Remembering a loved one
THE Tree of Light Appeal was officially launched on Thursday, giving people the chance to see a light shining in memory of someone who cannot be with them this Christmas. The appeal, supported by the Weston & Somerset Mercury, raises much needed funds fo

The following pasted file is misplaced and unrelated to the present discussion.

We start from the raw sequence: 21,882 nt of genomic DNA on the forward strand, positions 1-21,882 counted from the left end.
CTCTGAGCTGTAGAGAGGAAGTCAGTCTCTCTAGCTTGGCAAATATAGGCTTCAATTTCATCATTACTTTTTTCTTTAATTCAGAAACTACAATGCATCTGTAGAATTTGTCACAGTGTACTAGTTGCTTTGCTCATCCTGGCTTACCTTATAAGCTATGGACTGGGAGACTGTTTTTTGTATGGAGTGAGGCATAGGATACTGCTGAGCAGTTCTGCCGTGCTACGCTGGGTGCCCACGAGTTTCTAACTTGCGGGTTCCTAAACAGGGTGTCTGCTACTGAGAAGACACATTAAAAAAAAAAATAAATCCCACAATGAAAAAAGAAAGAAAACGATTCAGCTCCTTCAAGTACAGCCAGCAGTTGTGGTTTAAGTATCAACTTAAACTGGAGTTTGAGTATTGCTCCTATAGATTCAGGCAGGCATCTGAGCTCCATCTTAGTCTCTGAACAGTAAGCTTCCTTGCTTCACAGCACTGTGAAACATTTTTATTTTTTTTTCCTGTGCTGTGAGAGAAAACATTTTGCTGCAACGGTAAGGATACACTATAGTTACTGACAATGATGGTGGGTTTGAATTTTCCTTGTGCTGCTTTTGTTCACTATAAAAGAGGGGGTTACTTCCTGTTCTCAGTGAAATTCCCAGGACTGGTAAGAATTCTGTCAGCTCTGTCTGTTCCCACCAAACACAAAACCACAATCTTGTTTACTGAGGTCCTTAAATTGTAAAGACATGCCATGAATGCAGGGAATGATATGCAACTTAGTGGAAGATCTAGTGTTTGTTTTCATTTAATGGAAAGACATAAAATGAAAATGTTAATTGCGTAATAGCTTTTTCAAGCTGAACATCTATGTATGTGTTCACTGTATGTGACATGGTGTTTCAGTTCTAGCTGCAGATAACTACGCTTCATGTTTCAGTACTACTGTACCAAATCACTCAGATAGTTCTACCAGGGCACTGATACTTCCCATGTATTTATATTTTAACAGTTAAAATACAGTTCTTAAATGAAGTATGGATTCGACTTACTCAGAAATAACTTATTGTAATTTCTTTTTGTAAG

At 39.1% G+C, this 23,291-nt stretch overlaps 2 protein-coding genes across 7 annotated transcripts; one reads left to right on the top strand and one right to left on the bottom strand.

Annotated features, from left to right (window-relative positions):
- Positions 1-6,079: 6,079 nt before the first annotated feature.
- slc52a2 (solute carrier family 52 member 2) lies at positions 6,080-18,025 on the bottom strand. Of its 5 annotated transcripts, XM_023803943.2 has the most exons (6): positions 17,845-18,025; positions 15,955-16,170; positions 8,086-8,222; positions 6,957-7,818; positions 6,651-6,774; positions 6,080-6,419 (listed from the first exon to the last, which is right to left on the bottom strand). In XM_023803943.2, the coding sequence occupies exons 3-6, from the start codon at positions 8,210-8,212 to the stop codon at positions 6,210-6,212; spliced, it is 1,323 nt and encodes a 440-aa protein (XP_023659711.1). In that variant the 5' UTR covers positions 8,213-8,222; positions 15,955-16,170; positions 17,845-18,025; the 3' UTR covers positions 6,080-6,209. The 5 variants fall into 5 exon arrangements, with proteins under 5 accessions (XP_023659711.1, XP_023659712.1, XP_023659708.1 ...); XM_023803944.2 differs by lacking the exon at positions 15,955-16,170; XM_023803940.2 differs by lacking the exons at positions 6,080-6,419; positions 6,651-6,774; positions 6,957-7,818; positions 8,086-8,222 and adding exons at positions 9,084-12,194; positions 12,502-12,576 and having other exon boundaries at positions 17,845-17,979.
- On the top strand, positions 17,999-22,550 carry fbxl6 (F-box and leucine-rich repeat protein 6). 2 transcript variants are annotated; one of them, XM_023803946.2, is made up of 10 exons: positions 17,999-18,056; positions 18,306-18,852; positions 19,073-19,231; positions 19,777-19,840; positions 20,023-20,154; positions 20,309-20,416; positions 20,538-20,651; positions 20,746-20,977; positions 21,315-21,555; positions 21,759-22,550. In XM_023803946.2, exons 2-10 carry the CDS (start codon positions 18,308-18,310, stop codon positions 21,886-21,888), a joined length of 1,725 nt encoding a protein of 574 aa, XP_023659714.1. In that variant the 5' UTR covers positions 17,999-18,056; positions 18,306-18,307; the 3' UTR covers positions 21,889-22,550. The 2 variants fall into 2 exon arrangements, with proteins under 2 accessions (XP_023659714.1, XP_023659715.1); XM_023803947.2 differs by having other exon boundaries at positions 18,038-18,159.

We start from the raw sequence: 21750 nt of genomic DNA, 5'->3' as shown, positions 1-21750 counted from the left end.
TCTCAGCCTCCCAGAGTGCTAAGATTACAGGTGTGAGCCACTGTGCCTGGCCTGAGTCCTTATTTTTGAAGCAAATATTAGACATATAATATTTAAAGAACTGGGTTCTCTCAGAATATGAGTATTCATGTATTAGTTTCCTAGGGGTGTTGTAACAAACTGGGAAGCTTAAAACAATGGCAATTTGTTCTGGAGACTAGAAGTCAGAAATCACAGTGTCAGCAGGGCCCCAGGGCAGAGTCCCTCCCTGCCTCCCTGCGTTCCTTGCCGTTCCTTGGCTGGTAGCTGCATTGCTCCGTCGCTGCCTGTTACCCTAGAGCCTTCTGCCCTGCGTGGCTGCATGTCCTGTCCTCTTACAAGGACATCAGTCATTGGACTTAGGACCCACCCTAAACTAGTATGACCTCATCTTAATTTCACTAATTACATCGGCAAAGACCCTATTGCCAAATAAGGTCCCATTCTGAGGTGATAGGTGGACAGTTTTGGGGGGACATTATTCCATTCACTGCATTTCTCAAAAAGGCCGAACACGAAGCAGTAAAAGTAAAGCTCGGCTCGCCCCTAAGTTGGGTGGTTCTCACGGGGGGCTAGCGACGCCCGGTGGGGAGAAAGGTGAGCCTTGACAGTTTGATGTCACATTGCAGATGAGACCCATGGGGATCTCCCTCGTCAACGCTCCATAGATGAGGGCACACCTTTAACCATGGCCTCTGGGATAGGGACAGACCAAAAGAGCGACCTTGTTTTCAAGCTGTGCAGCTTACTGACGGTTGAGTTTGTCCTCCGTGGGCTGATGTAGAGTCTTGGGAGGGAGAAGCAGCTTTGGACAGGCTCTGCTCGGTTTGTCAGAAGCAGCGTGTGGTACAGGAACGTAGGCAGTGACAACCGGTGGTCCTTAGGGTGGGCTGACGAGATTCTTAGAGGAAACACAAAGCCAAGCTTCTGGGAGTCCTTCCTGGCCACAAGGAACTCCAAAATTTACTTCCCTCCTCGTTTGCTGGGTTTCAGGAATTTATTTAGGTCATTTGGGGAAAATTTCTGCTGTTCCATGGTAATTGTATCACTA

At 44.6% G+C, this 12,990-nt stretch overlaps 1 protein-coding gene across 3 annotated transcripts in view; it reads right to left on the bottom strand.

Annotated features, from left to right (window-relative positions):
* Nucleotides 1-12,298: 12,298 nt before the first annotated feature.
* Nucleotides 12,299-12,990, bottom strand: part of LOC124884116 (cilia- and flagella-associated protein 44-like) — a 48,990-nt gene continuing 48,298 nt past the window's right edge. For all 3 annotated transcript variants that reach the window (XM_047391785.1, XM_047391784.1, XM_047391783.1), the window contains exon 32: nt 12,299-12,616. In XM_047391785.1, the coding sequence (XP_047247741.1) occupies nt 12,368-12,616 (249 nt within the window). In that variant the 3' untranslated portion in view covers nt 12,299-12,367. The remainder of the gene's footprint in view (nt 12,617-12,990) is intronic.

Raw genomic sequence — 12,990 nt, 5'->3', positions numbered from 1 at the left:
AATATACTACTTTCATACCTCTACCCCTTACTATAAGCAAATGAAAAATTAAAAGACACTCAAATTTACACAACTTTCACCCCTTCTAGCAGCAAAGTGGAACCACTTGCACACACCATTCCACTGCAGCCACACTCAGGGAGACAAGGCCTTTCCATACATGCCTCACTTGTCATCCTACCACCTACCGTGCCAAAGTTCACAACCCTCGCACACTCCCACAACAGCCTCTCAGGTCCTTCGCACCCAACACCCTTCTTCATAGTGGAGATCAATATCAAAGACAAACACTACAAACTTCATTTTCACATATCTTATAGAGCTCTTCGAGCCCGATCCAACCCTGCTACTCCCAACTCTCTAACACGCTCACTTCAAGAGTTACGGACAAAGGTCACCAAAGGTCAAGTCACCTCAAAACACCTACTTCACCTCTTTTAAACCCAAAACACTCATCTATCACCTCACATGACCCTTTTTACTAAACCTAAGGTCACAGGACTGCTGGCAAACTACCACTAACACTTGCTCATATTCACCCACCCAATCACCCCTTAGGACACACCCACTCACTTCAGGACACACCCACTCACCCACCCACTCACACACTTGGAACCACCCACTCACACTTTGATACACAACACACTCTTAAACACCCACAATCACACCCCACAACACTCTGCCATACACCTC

THE Tree of Light Appeal was officially launched on Thursday, giving people the chance to see a light shining in memory of someone who cannot be with them this Christmas.The appeal, supported by the Weston & Somerset Mercury, raises much needed funds for Weston Hospicecare.The Tree of Light is in the Sovereign Shopping Centre in Weston High Street and, to mark the appeal launch, we spoke to one family who knows the true value of the hospice and its staff.Hannah Keating celebrated her 18th birthday on Monday and foremost in her mind was her mum, Cheryl, who died last year of ovarian cancer. With her three brothers and grandparents, the brave teenager lived the terrifying and life-changing trauma of losing someone to the disease.But as a family they were able to draw on each other's strength and face the tragedy together because of the support of the hospice in Uphill.Cheryl went to the doctors in 2003 suffering from pain in her side and stomach. After various tests and thoughts of gall stones and irritable bowel syndrome, doctors did a test for cancer. It was all clear.Convinced there was something still wrong, Cheryl decided to go back to the hospital and refused to leave until they found out what was wrong. It was then they found an enormous growth which was mostly cancerous.The 47-year-old underwent an operation which included a hysterectomy and removing her spleen, but it was too late and the mother-of-four was given three years to live.Her mum, Jean Milton, of Brent Knoll, said: "She was so positive and wanted to live for the children so much. I didn't realise my daughter was so strong. She was utterly amazing during those times. You never expect your children to die before you do, she was much braver than I was."She helped prepare everyone for what was going to happen and so much of what the children do now they do with her in mind."Despite having volunteered at the hospice for 16 years, Jean said arranging for her to be admitted to the hospice was the hardest thing she has ever done in her life."I knew that it was a wonderful place, but I never imagined I would need to take my daughter there," she said."She didn't want to go at first because there is always that knowledge that it might be the end. But I told myself that even if she hated me for the rest of her time left, I couldn't have her in any pain. I will never know how I managed to walk behind her wheelchair out of the ambulance."But when I saw the visible relief on her face of being somewhere so comfortable and relaxing and getting the right painkillers, we both knew it was right. The staff were fantastic and looked after all of us, which must have been a tremendous effort. I can't speak highly enough of them."Cheryl's twin sons, James and Richard, now aged 24, took turns to sleep at their mother's side and Jean was there all day.Jonathan, the eldest, became head of the family and took on the role of looking after them all even though he was only 18 months older than his brothers. Hannah was doing her GCSEs at the time, and when it came to her leavers' prom, her mum managed to help her choose her dress.Jean said: "It was really important to her because she knew she would never be able to help pick her wedding dress."The prom was on the Friday and Hannah was planning to go into the hospice before the do to show her mum how she looked.But two days before, the doctors asked Hannah if she would do a dress rehearsal for her mum because she was deteriorating.Jean said: "We helped Hannah get all dressed up with a tiara and everything and when she walked into the room the boys held Cheryl up so she could see her and she just said 'how beautiful'. The next day she died. I honestly think she thought Hannah was off to the prom that night and was fighting to live until she went because she didn't want to spoil her day."Hannah was so brave, just like her mum, and went to the prom, but it was incredibly sad," said Jean.Hannah, who now works at Yew Tree Nursery, said: "The motto that the hospice adds something to life that cannot be added is so true."It was horrible seeing my mum in pain, but the hospice helped her."There is a lovely garden there where I used to push her in her wheelchair and go for a walk and she told me her last wishes."The nurses talked us through every stage so we knew exactly what to expect and knew when she was going to die."If it wasn't for the way she died I don't think I would have been able to think about it at all."After she died I didn't want to go into her room because it felt like her soul had left. But a few days later I went to see her in the chapel of rest and light a candle, which made the funeral much easier."Cheryl, who lived in Lower Weare, was a business development specialist and would have turned 51 years old on Saturday.Her family wants to encourage people to support the Tree of Light Appeal and this Christmas remember someone they have lost.